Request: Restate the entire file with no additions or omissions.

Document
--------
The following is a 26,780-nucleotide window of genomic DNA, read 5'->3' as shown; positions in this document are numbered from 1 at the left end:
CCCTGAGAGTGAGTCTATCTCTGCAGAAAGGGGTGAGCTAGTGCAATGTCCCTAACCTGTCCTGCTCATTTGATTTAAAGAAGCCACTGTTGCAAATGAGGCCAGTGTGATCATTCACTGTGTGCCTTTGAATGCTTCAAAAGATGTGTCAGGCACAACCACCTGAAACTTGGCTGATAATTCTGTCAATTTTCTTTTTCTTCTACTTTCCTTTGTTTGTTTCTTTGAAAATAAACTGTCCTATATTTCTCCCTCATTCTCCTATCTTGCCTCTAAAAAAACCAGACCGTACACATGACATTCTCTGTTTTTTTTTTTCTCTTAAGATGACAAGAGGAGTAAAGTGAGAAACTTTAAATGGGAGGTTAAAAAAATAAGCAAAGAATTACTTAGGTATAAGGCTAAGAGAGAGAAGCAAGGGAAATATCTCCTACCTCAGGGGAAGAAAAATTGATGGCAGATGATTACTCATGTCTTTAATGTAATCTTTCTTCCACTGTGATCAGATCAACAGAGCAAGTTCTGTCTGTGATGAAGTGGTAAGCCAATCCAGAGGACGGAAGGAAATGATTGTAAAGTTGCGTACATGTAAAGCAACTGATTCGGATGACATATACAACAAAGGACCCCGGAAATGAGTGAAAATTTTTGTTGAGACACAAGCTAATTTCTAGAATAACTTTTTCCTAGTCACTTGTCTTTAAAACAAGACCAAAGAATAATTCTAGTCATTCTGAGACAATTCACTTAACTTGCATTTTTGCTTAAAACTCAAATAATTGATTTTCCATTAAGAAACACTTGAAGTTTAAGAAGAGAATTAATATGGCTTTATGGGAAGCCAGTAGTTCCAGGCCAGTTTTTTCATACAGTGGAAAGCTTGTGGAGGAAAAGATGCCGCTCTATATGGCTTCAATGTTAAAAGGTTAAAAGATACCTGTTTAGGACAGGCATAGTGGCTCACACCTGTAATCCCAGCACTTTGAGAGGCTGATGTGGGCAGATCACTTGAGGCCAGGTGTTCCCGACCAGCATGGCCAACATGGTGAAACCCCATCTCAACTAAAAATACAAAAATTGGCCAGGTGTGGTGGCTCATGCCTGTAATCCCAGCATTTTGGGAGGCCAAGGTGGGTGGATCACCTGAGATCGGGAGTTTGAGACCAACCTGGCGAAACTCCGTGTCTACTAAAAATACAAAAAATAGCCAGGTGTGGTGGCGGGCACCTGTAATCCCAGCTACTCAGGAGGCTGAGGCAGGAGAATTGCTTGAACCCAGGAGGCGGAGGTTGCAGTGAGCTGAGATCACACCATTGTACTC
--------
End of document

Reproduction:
The following is a 26,780-nucleotide window of genomic DNA, read 5'->3' as shown; positions in this document are numbered from 1 at the left end:
CCCTGAGAGTGAGTCTATCTCTGCAGAAAGGGGTGAGCTAGTGCAATGTCCCTAACCTGTCCTGCTCATTTGATTTAAAGAAGCCACTGTTGCAAATGAGGCCAGTGTGATCATTCACTGTGTGCCTTTGAATGCTTCAAAAGATGTGTCAGGCACAACCACCTGAAACTTGGCTGATAATTCTGTCAATTTTCTTTTTCTTCTACTTTCCTTTGTTTGTTTCTTTGAAAATAAACTGTCCTATATTTCTCCCTCATTCTCCTATCTTGCCTCTAAAAAAACCAGACCGTACACATGACATTCTCTGTTTTTTTTTTTCTCTTAAGATGACAAGAGGAGTAAAGTGAGAAACTTTAAATGGGAGGTTAAAAAAATAAGCAAAGAATTACTTAGGTATAAGGCTAAGAGAGAGAAGCAAGGGAAATATCTCCTACCTCAGGGGAAGAAAAATTGATGGCAGATGATTACTCATGTCTTTAATGTAATCTTTCTTCCACTGTGATCAGATCAACAGAGCAAGTTCTGTCTGTGATGAAGTGGTAAGCCAATCCAGAGGACGGAAGGAAATGATTGTAAAGTTGCGTACATGTAAAGCAACTGATTCGGATGACATATACAACAAAGGACCCCGGAAATGAGTGAAAATTTTTGTTGAGACACAAGCTAATTTCTAGAATAACTTTTTCCTAGTCACTTGTCTTTAAAACAAGACCAAAGAATAATTCTAGTCATTCTGAGACAATTCACTTAACTTGCATTTTTGCTTAAAACTCAAATAATTGATTTTCCATTAAGAAACACTTGAAGTTTAAGAAGAGAATTAATATGGCTTTATGGGAAGCCAGTAGTTCCAGGCCAGTTTTTTCATACAGTGGAAAGCTTGTGGAGGAAAAGATGCCGCTCTATATGGCTTCAATGTTAAAAGGTTAAAAGATACCTGTTTAGGACAGGCATAGTGGCTCACACCTGTAATCCCAGCACTTTGAGAGGCTGATGTGGGCAGATCACTTGAGGCCAGGTGTTCCCGACCAGCATGGCCAACATGGTGAAACCCCATCTCAACTAAAAATACAAAAATTGGCCAGGTGTGGTGGCTCATGCCTGTAATCCCAGCATTTTGGGAGGCCAAGGTGGGTGGATCACCTGAGATCGGGAGTTTGAGACCAACCTGGCGAAACTCCGTGTCTACTAAAAATACAAAAAATAGCCAGGTGTGGTGGCGGGCACCTGTAATCCCAGCTACTCAGGAGGCTGAGGCAGGAGAATTGCTTGAACCCAGGAGGCGGAGGTTGCAGTGAGCTGAGATCACACCATTGTACTC